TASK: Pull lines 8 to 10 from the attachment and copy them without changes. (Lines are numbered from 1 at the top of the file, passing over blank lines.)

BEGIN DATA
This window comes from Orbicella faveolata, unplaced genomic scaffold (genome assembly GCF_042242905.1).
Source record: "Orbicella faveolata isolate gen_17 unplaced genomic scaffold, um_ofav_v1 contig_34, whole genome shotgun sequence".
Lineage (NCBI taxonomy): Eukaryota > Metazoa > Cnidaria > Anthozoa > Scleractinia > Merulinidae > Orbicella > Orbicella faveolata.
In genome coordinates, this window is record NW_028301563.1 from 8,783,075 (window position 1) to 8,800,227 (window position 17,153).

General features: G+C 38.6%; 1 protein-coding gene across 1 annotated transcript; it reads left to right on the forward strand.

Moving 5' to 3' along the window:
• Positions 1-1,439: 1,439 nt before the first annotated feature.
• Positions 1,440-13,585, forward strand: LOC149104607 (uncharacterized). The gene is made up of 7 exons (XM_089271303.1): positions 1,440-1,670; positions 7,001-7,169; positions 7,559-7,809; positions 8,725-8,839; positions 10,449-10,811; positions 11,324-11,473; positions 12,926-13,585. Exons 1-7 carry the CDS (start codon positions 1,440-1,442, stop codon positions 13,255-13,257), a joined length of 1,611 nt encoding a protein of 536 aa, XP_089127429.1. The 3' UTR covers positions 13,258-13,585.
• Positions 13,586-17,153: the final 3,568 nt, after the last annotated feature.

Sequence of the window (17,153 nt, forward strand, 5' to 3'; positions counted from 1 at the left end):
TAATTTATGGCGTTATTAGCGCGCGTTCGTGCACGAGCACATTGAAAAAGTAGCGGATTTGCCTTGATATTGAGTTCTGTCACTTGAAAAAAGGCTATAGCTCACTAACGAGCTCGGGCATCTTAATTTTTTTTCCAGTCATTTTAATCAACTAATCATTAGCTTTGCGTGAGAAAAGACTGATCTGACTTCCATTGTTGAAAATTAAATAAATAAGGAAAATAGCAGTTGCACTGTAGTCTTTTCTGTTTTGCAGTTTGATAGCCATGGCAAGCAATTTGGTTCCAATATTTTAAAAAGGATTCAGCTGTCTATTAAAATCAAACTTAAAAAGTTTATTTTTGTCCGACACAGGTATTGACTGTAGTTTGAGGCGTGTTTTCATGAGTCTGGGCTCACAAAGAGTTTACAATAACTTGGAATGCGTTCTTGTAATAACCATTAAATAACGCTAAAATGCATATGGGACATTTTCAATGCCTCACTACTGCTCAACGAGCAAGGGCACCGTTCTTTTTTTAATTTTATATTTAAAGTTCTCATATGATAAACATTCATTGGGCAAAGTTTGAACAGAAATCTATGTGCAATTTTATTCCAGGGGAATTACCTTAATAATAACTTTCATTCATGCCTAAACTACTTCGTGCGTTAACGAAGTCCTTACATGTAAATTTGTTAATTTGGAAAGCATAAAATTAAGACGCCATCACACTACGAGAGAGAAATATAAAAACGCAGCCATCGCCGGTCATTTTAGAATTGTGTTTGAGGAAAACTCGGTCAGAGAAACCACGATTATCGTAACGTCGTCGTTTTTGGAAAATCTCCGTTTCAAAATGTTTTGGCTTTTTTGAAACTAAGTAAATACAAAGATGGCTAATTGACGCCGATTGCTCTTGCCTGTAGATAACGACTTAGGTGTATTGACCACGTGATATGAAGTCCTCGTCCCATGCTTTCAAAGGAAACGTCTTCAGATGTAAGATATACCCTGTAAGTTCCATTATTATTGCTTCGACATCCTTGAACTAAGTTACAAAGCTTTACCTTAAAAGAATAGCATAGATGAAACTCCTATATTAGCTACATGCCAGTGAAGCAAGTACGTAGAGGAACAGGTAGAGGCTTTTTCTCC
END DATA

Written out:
• Positions 1,440-13,585, forward strand: LOC149104607 (uncharacterized). The gene is made up of 7 exons (XM_089271303.1): positions 1,440-1,670; positions 7,001-7,169; positions 7,559-7,809; positions 8,725-8,839; positions 10,449-10,811; positions 11,324-11,473; positions 12,926-13,585. Exons 1-7 carry the CDS (start codon positions 1,440-1,442, stop codon positions 13,255-13,257), a joined length of 1,611 nt encoding a protein of 536 aa, XP_089127429.1. The 3' UTR covers positions 13,258-13,585.
• Positions 13,586-17,153: the final 3,568 nt, after the last annotated feature.

Sequence of the window (17,153 nt, forward strand, 5' to 3'; positions counted from 1 at the left end):